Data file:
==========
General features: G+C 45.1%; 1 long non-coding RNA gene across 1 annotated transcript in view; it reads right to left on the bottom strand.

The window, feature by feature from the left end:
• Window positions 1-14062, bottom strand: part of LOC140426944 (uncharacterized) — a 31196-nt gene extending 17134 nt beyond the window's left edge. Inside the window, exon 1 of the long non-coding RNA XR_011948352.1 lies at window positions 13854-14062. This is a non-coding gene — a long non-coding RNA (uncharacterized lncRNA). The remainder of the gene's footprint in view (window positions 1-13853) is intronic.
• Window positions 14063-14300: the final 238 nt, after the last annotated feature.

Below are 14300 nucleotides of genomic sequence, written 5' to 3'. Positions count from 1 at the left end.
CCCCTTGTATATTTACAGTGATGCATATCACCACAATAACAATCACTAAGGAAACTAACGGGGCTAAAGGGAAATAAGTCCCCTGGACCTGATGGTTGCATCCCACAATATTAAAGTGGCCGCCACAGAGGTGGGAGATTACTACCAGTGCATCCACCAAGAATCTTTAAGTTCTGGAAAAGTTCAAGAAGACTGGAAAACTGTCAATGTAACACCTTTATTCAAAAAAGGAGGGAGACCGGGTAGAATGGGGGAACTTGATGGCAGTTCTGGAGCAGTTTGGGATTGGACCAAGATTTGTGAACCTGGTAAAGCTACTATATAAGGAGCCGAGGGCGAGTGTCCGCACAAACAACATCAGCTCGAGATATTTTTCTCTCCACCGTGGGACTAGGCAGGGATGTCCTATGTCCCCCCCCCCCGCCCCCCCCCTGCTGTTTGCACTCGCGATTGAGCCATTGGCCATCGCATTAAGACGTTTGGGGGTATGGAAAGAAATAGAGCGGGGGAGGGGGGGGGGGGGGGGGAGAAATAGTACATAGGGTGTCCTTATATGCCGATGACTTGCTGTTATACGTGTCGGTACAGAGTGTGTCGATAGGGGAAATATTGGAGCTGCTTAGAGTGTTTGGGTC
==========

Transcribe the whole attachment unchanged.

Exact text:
General features: G+C 45.1%; 1 long non-coding RNA gene across 1 annotated transcript in view; it reads right to left on the bottom strand.

The window, feature by feature from the left end:
• Window positions 1-14062, bottom strand: part of LOC140426944 (uncharacterized) — a 31196-nt gene extending 17134 nt beyond the window's left edge. Inside the window, exon 1 of the long non-coding RNA XR_011948352.1 lies at window positions 13854-14062. This is a non-coding gene — a long non-coding RNA (uncharacterized lncRNA). The remainder of the gene's footprint in view (window positions 1-13853) is intronic.
• Window positions 14063-14300: the final 238 nt, after the last annotated feature.

Below are 14300 nucleotides of genomic sequence, written 5' to 3'. Positions count from 1 at the left end.
CCCCTTGTATATTTACAGTGATGCATATCACCACAATAACAATCACTAAGGAAACTAACGGGGCTAAAGGGAAATAAGTCCCCTGGACCTGATGGTTGCATCCCACAATATTAAAGTGGCCGCCACAGAGGTGGGAGATTACTACCAGTGCATCCACCAAGAATCTTTAAGTTCTGGAAAAGTTCAAGAAGACTGGAAAACTGTCAATGTAACACCTTTATTCAAAAAAGGAGGGAGACCGGGTAGAATGGGGGAACTTGATGGCAGTTCTGGAGCAGTTTGGGATTGGACCAAGATTTGTGAACCTGGTAAAGCTACTATATAAGGAGCCGAGGGCGAGTGTCCGCACAAACAACATCAGCTCGAGATATTTTTCTCTCCACCGTGGGACTAGGCAGGGATGTCCTATGTCCCCCCCCCCCGCCCCCCCCCTGCTGTTTGCACTCGCGATTGAGCCATTGGCCATCGCATTAAGACGTTTGGGGGTATGGAAAGAAATAGAGCGGGGGAGGGGGGGGGGGGGGGGGAGAAATAGTACATAGGGTGTCCTTATATGCCGATGACTTGCTGTTATACGTGTCGGTACAGAGTGTGTCGATAGGGGAAATATTGGAGCTGCTTAGAGTGTTTGGGTC